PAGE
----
We have added a diagnostic event to the Macrium Image Guardian (MIG) driver that will write a “stack trace” to the System Event Log when a file operation that originated in the unnamed system process is blocked by MIG.
The event lists (in reverse order) the entry point address of the functions that were invoked leading up to (and including) the blocked file operation. Each entry shows the virtual address of the function and the name of the module in which the function resides.
The following screenshot shows where gemma.sys (a component of BitDefender) issued a request to open a Macrium Reflect image file for writing and was blocked.
The next screenshot shows where a file operation that originated on a remote PC was blocked. Here we can see that the srv2.sys (Microsoft SMB 2.0 Server) driver made the request on behalf of the remote process.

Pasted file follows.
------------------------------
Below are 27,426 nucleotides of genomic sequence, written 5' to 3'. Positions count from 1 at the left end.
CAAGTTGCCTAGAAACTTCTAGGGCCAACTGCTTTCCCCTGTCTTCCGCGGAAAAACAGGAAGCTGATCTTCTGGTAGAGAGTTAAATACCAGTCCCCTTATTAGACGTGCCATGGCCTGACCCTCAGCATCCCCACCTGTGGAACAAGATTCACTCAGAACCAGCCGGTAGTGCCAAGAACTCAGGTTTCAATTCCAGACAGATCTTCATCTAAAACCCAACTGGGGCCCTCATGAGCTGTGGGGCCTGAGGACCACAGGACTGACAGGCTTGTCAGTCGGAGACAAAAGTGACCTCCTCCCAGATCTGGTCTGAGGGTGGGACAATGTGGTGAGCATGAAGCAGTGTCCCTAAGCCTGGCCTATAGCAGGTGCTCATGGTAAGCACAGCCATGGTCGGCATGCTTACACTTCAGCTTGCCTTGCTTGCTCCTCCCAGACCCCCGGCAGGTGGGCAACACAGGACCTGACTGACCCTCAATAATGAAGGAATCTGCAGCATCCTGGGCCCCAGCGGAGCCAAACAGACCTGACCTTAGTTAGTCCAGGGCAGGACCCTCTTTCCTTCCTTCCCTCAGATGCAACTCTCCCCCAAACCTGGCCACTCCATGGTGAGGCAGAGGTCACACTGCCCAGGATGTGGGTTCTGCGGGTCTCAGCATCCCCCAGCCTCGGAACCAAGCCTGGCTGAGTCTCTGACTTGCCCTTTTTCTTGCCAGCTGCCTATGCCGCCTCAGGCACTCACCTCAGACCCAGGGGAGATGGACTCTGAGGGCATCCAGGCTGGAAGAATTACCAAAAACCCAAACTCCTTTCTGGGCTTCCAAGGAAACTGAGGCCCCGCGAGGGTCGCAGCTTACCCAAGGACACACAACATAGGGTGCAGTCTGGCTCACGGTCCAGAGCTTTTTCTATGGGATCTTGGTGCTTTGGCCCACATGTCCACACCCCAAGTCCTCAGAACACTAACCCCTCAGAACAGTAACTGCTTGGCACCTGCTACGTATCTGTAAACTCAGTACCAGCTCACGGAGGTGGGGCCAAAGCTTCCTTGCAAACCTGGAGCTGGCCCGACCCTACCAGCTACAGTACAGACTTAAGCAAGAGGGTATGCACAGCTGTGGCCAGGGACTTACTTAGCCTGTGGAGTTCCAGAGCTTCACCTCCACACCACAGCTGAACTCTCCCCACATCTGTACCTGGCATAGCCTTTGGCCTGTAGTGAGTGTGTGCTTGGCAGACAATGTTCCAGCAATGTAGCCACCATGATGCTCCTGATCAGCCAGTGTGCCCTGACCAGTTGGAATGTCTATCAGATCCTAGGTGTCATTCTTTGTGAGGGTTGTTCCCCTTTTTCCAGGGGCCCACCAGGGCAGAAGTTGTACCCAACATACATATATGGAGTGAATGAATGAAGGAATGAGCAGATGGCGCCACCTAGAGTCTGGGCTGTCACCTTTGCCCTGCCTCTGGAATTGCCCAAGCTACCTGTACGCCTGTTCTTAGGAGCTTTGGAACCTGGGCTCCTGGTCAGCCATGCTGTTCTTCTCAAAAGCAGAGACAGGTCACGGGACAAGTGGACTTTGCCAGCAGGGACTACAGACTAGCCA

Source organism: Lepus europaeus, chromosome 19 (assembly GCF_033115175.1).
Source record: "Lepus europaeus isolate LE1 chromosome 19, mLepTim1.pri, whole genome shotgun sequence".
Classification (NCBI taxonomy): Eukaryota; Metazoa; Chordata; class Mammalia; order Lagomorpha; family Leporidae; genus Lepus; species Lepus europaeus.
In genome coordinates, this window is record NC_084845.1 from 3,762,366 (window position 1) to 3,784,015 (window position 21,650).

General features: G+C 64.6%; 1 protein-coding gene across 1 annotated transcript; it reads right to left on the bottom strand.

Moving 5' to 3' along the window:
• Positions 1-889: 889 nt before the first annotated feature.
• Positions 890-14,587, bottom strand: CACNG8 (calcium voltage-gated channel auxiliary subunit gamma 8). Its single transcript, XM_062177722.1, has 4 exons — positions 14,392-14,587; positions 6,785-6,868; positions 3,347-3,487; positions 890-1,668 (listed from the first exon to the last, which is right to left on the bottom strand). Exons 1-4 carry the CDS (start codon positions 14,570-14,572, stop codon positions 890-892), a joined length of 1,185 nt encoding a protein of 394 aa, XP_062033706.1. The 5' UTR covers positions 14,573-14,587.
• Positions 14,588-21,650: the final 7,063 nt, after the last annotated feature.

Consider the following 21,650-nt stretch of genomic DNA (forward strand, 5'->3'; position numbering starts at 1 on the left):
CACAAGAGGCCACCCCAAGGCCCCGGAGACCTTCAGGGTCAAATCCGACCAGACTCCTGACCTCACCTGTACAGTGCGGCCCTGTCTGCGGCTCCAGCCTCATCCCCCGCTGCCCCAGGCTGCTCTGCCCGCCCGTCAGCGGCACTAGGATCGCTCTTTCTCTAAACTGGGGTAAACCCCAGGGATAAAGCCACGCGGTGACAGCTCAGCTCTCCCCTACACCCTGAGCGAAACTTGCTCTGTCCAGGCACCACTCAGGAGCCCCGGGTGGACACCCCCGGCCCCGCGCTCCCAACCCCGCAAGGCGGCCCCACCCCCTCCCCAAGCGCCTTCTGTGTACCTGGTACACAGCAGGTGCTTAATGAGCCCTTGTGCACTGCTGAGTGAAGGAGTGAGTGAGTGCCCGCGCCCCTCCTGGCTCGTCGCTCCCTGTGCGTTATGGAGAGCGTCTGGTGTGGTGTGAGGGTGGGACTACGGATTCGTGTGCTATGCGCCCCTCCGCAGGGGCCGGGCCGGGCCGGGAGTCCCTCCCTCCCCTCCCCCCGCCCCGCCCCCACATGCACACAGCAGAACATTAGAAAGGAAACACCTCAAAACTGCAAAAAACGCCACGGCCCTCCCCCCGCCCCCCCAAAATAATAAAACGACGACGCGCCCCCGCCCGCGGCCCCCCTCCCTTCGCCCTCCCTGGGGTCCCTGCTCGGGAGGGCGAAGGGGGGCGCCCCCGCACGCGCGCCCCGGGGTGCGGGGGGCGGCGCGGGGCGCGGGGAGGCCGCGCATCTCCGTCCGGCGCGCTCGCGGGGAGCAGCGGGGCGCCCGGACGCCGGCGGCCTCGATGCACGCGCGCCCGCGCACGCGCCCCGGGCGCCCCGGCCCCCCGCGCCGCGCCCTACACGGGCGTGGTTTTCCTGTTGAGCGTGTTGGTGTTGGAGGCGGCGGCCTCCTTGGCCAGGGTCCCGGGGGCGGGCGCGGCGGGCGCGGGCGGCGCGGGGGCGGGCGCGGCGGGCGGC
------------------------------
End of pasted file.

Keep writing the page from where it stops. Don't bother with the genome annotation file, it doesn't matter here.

Unless there are no other modules listed, the NTOSKRNRL.EXE (Windows OS Kernel) and FLTMGR.SYS
(Windows Filter Manager) module can safely be ignored. These modules are part of the Windows operating
system and provide basic services to applications and device drivers.
Likewise, MRIGFLT.SYS will always appear at the top of the list and can safely be ignored. This simply indicates
which MIG function blocked the file operation.
In most instances, the listed modules can be found in the \Windows\system32 or \Windows\system32\drivers
folders. Inspecting the properties for the module will allow you to determine the author of the module and
which product it belongs to.
Additionally, there are various websites that maintain databases of common modules along with details such
as author, digital signature information, file hashes, etc. These can normally be accessed by simply
searching for the module name online.